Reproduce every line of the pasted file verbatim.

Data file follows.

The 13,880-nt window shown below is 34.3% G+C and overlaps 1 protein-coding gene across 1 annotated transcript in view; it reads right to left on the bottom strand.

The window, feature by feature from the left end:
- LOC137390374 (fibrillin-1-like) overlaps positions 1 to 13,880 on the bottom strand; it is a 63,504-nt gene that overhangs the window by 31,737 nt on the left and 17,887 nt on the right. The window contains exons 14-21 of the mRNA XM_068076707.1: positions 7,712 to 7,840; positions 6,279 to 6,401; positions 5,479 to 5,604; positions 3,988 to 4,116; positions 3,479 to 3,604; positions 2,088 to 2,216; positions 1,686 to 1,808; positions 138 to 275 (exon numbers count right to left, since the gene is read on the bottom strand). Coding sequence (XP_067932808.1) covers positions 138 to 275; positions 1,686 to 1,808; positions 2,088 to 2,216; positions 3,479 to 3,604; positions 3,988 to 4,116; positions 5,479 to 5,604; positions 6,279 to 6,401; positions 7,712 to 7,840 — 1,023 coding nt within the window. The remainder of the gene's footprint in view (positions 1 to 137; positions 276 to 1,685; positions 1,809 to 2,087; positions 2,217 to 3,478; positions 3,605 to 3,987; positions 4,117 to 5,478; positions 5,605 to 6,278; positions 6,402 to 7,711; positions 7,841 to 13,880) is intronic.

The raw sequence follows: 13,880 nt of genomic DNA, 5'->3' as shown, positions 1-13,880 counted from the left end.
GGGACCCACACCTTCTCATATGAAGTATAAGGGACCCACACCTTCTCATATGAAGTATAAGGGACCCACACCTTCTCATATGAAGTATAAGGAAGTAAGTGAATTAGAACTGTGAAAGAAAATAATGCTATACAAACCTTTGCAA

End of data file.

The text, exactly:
The 13,880-nt window shown below is 34.3% G+C and overlaps 1 protein-coding gene across 1 annotated transcript in view; it reads right to left on the bottom strand.

The window, feature by feature from the left end:
- LOC137390374 (fibrillin-1-like) overlaps positions 1 to 13,880 on the bottom strand; it is a 63,504-nt gene that overhangs the window by 31,737 nt on the left and 17,887 nt on the right. The window contains exons 14-21 of the mRNA XM_068076707.1: positions 7,712 to 7,840; positions 6,279 to 6,401; positions 5,479 to 5,604; positions 3,988 to 4,116; positions 3,479 to 3,604; positions 2,088 to 2,216; positions 1,686 to 1,808; positions 138 to 275 (exon numbers count right to left, since the gene is read on the bottom strand). Coding sequence (XP_067932808.1) covers positions 138 to 275; positions 1,686 to 1,808; positions 2,088 to 2,216; positions 3,479 to 3,604; positions 3,988 to 4,116; positions 5,479 to 5,604; positions 6,279 to 6,401; positions 7,712 to 7,840 — 1,023 coding nt within the window. The remainder of the gene's footprint in view (positions 1 to 137; positions 276 to 1,685; positions 1,809 to 2,087; positions 2,217 to 3,478; positions 3,605 to 3,987; positions 4,117 to 5,478; positions 5,605 to 6,278; positions 6,402 to 7,711; positions 7,841 to 13,880) is intronic.

The raw sequence follows: 13,880 nt of genomic DNA, 5'->3' as shown, positions 1-13,880 counted from the left end.
GGGACCCACACCTTCTCATATGAAGTATAAGGGACCCACACCTTCTCATATGAAGTATAAGGGACCCACACCTTCTCATATGAAGTATAAGGAAGTAAGTGAATTAGAACTGTGAAAGAAAATAATGCTATACAAACCTTTGCAA